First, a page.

Conspiracy theories are beautiful and dangerous. Beautiful because they connect dots across social, political, and cultural spheres, creating a mosaic of intentions which seems deliberate. They’re dangerous for the exact same reasons.
The assumption of intent often dismisses coincidence and fact in favor of convenience and disinformation. In the wrong hands, these dangerous ideas become deadly.
Mark Jacobson’s Pale Horse Rider explorers the life of one of AMerica's foremost conspiracy theorists, Milton William Cooper, and it’s a book that itself is both beautiful and dangerous. Beautiful because it paints a clear portrait of a fascinating and flawed man who was haunted by demons both real and (probably) imagined. It’s dangerous because it requires a dive into Cooper’s worldview. The realm of conspiracy which Cooper proffered—the New World Order, international cabals, and, yes, UFOs—suggest a world that’s more ordered than it is, and for some that imagined order is provides comfort in the face of tragedy.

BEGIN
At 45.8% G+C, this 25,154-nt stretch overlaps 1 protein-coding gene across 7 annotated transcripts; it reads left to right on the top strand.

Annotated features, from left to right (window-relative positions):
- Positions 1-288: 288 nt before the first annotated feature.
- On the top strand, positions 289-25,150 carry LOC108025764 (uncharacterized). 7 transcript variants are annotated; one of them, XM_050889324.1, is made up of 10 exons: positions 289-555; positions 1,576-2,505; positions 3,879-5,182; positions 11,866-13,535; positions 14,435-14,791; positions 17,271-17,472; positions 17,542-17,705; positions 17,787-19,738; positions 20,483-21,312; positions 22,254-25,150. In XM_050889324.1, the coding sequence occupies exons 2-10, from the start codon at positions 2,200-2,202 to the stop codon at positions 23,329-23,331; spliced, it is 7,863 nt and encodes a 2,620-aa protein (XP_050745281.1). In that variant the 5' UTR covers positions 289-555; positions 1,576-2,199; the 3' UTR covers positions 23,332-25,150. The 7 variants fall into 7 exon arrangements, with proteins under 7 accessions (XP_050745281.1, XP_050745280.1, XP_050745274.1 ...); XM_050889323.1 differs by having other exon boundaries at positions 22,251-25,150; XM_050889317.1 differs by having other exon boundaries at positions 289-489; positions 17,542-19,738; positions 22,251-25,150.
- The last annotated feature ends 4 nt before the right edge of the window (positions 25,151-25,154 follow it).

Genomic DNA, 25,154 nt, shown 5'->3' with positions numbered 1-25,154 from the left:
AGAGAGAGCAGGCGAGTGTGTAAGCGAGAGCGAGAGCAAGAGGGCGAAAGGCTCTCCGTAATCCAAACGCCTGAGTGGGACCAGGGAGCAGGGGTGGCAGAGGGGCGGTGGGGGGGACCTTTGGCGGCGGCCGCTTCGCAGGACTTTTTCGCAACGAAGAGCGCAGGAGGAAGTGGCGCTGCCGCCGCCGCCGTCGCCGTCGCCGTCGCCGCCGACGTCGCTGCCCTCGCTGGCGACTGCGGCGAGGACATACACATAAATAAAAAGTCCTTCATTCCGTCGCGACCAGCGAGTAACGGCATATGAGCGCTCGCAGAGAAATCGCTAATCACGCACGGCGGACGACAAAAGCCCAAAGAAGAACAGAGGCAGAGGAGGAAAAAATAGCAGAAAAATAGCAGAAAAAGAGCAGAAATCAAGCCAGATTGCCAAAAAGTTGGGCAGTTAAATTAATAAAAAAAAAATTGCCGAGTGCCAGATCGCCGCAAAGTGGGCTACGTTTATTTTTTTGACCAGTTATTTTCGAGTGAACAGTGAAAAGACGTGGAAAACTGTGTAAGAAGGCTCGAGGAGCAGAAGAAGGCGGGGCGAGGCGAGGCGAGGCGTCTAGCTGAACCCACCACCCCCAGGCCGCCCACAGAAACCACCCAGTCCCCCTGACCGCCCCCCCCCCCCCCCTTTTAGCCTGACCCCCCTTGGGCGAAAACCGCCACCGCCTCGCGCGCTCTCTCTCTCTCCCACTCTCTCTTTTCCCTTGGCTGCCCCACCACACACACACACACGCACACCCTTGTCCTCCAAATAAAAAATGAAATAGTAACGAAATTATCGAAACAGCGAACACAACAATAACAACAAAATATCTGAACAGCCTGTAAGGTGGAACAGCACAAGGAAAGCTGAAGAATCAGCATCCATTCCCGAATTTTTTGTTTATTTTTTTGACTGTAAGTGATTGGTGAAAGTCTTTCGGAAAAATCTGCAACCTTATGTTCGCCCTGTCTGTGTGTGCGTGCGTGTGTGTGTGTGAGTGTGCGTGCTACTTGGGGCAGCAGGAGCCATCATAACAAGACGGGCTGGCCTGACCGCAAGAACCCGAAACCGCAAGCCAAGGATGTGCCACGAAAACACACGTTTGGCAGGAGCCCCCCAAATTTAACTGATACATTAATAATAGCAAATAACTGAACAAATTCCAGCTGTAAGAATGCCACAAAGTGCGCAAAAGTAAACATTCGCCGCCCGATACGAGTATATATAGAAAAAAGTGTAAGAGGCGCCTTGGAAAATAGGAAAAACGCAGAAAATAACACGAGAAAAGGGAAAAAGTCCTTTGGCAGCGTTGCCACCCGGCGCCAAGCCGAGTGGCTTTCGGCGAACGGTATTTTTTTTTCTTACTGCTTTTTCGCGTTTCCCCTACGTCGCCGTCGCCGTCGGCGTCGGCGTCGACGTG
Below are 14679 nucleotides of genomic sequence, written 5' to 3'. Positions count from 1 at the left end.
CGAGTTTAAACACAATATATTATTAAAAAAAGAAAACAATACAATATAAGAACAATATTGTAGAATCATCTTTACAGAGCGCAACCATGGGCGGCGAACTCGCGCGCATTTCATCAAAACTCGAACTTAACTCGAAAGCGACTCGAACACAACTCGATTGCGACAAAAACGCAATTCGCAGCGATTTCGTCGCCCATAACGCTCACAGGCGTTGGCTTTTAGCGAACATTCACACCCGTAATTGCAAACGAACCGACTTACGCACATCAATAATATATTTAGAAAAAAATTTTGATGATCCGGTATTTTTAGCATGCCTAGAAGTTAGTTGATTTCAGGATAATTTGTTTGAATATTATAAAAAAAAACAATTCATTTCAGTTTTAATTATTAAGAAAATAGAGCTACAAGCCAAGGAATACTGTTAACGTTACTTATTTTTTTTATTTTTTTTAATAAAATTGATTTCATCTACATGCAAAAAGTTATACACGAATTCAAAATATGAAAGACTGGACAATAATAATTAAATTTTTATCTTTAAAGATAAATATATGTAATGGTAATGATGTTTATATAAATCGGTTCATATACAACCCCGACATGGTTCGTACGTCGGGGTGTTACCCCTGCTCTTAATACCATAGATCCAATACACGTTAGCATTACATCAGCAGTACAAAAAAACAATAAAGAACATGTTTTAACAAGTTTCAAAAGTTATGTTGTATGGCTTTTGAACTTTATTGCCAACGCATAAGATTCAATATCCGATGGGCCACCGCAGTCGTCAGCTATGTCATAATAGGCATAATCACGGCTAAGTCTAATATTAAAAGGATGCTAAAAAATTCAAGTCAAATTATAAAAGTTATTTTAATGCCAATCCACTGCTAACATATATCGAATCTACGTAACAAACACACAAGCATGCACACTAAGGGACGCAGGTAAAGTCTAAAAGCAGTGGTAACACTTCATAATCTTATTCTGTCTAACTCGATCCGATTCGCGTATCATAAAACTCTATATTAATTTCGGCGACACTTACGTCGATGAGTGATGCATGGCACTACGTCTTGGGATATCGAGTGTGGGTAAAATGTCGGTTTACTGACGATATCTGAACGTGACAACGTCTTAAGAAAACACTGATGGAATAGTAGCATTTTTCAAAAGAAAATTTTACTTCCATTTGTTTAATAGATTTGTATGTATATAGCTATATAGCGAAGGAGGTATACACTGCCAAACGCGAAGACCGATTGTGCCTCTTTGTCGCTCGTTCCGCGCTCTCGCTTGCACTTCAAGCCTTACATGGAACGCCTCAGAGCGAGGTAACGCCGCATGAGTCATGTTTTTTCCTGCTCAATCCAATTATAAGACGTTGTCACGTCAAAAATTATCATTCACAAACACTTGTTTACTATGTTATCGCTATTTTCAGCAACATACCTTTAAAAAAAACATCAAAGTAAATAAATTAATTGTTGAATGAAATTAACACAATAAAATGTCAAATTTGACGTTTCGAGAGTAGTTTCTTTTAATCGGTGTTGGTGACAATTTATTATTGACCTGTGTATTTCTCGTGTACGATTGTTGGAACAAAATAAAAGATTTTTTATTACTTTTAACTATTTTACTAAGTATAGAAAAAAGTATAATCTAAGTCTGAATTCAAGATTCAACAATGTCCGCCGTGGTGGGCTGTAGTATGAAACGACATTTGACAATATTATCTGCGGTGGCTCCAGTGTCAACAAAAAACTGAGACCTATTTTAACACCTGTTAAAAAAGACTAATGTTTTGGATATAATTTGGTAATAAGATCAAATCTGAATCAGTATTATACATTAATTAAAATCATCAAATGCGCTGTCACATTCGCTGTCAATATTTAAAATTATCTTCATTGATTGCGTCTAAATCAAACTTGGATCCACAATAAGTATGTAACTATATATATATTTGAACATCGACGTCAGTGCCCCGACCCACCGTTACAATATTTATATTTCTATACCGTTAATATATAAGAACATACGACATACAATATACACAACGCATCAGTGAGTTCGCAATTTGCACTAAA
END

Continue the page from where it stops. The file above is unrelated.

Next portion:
Cooper authored the perpetually checked out Behold a Pale Horse and is a controversial figure due to his ties to the militia movement. Jacobson’s book explores those connections and more, including Cooper’s popularity in the hip hop community and his turbulent personal life.
Milton died in 2001 at the hands of his arch enemy: the US government. His death was either the result of a vast conspiracy or his own stubborn impulses, but his legacy lives on. Today his work is foundational to many of the most virulent conspiracy theories, from false flag operations to birtherism. Jacobson’s book is a fine introduction to Cooper and the world of conspiracy theories, and if Cooper can teach us anything, it’s this: don’t believe everything you think.